The Canadian Labour Market at a Glance
Distribution of hourly wages
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People aged 30 to 39 have the highest median hourly wages
More men than women have high hourly wages. In 2007, men had a median wage of $20.00 an hour, $3.63 more than women. The median hourly wage gap between men and women shrank from 2000 to 2004. Since then, it has been fairly stable.
In 2007, Canadian employees aged 30 to 59—two-thirds of employees—had the highest median hourly wage ($20.51). In contrast, people aged 15 to 24 and those aged 65 and over had the lowest median wages, at $10.00 and $14.00, respectively.
To reduce the impact that age has on the observed differences in hourly wages, we use the group of people aged 25 to 54, the core-age for the labour force, as a benchmark. For that group, wages increase with the number of years of education completed. Despite a median wage of about $26, nearly one in seven employees with a university degree earned less than $12 an hour in 2007. However, that proportion has been declining since 2005.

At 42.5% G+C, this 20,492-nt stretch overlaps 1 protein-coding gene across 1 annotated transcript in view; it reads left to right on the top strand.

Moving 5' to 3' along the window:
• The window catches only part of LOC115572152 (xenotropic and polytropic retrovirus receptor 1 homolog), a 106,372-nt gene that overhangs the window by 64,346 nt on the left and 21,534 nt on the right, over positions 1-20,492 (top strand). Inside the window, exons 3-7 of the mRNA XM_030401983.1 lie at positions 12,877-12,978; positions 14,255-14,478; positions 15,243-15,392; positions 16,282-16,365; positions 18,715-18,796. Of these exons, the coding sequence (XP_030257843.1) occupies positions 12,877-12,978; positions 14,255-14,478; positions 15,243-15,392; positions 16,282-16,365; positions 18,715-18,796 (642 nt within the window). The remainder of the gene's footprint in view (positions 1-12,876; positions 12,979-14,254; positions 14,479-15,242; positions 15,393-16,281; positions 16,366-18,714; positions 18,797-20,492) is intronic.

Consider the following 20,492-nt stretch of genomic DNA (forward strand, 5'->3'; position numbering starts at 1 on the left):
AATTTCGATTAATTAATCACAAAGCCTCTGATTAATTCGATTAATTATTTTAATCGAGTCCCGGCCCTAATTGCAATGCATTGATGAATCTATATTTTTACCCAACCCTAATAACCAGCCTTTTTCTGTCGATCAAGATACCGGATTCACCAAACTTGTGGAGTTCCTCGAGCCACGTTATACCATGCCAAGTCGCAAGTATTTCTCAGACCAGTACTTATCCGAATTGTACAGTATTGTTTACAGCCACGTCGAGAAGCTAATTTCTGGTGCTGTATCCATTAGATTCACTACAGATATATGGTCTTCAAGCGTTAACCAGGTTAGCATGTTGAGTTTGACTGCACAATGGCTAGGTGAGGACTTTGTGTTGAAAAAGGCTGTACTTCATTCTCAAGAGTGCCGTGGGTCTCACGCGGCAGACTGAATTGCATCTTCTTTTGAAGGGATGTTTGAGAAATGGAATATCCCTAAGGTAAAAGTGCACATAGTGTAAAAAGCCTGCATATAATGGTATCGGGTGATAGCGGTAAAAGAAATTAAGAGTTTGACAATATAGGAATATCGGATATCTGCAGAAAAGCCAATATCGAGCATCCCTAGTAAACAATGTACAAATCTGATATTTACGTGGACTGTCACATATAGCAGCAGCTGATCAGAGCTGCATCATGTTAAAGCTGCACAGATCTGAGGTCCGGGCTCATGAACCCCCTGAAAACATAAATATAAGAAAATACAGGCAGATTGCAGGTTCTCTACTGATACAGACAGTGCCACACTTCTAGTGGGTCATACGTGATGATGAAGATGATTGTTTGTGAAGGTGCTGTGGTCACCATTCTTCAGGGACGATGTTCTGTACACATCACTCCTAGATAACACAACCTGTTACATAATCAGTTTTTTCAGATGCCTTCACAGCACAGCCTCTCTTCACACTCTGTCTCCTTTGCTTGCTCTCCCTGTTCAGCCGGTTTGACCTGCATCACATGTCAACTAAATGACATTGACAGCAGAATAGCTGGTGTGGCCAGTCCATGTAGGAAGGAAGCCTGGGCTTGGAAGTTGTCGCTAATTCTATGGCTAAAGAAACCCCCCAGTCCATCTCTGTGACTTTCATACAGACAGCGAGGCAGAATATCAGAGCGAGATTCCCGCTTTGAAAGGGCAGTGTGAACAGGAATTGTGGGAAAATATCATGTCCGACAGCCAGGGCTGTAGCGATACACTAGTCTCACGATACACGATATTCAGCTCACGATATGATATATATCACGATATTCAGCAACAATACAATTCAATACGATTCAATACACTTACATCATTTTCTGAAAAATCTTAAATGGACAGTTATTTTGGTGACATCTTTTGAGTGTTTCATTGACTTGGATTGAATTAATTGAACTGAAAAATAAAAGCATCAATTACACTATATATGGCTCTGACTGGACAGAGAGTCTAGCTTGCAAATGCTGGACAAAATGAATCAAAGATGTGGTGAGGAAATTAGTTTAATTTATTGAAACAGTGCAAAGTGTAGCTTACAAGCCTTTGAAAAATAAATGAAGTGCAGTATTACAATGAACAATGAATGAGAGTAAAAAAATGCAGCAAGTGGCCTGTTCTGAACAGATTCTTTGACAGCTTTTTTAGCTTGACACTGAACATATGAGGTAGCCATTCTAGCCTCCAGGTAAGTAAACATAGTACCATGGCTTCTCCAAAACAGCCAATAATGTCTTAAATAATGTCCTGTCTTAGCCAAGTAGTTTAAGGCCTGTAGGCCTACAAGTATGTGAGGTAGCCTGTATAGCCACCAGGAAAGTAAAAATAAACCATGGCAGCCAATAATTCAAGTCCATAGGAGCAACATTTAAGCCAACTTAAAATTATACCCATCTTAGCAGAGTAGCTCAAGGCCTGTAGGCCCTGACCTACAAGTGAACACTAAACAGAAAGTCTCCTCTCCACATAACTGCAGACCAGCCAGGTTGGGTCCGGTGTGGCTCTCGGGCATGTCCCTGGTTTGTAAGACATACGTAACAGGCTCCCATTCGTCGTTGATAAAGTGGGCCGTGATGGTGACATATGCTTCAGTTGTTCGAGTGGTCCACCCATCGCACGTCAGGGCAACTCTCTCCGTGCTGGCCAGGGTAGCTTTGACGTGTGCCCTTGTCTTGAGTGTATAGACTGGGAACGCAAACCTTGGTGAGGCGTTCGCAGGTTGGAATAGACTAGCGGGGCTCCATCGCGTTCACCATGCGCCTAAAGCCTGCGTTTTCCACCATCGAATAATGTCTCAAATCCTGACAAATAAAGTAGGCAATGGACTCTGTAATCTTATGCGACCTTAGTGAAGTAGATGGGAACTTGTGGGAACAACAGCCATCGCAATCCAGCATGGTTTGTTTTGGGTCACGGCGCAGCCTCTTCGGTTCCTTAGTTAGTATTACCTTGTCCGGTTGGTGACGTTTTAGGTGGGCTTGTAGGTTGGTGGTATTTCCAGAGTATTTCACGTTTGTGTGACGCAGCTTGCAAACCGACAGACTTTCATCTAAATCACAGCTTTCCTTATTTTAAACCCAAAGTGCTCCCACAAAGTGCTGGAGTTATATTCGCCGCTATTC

Partly because of the rising minimum wage, employees with the lowest median wage ($14.00)—that is, employees with a Grade 8 education or less—had the largest increases in median hourly wages in 2007.
From 1997 to 2007, employees with an education above the bachelor's level experienced a 1.8% decline in their median wage in 2007 constant dollars, though they still had a higher median wage than any other education group, at $29.12. This decrease was accompanied by a drop in the employment rate; in other words, employment growth did not keep pace with population growth.
Distribution of the population aged 25 to 54, by hourly wage and level of education, 2007
Source: Statistics Canada, Labour Force Survey.
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